The following is a guest post by Alex Price.
Greetings from the great State of Alabama! ROLL TIDE ROLL!!
Passion: (noun) any powerful or compelling emotion or feeling.
I know I’m not the only one asking, “Where did the passion go?” Not to sound like a grumpy old man here, but it was not too long ago that a person got up each morning with one desire: to be the best in their chosen profession. We woke up each morning and did what it took. We worked long hours, studied, read anything we could get our hands on to figure out how to do the job better. We went to seminars, took notes, networked with our peers and shared information in an effort to reach our pinnacle of success.
As I have said many times, I am a Skip-Tracer – I have been one for almost 30 years, and nothing makes me more proud than to declare my true-calling when asked what I do for a living. My journey started in South Florida many years ago. I was fresh out of the U.S. Army, and wisely coming to understand that a career as a “bouncer/beach bum” might not be the best choice. So I found a job with a local bank and became a “field representative”. For those of you not old enough to know what that involved, we worked in a single geographic area and received assignments from the collectors to go out, knock on doors and ask people for money or keys. It was a job that provided invaluable experience. I learned so much about people: human behavior, body language, networking skills, and more. Each day when I woke, I strove to have the highest clearance rate.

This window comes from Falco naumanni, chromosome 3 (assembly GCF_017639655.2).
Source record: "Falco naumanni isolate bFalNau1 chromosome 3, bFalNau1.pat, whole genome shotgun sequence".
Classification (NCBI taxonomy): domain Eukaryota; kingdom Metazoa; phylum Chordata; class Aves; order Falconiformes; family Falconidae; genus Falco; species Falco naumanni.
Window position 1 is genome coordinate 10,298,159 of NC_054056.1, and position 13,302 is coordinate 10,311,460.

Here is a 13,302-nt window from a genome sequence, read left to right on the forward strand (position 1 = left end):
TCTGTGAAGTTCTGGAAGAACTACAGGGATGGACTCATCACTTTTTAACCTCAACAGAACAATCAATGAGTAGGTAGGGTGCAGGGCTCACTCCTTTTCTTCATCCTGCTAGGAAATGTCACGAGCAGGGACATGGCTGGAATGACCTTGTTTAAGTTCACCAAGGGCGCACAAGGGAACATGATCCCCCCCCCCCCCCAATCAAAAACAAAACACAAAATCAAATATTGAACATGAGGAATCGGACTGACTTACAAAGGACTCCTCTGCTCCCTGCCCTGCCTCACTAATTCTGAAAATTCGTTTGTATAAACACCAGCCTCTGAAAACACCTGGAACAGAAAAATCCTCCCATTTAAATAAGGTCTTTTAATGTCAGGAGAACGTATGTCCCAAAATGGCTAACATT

Those of us in this position would spend 2 to 3 years in the field before getting promoted to the inside office, where all of that valuable face-to-face experience could be put into action. Once inside the office, the on-the-job training started all over again. Here we learned how to work a file (long before computers did all the work), calculate repo rates, collection expenses, etc. We developed a relationship with our vendors, and each had trust in one another. From time to time we met, had lunch, worked the field together and more. Each day we awoke with a determination to have the lowest numbers, locate the most skips, and have the fewest charge-offs. If one of us had too many charge-offs for too long of a period of time, or too many past-due accounts not cleared, it did not bode well for our future on the job, so the pressure was real, but we thrived on it.
After several years in collections, we might move up that ladder of success and become a paper buyer. This job required the use of our previously accumulated experiences to be able to spot a collection problem or skip before the deal was purchased. We also developed a relationship with the dealers in our area and continued networking. The dawn of each new day came with a goal to be the best paper-buyer in the company.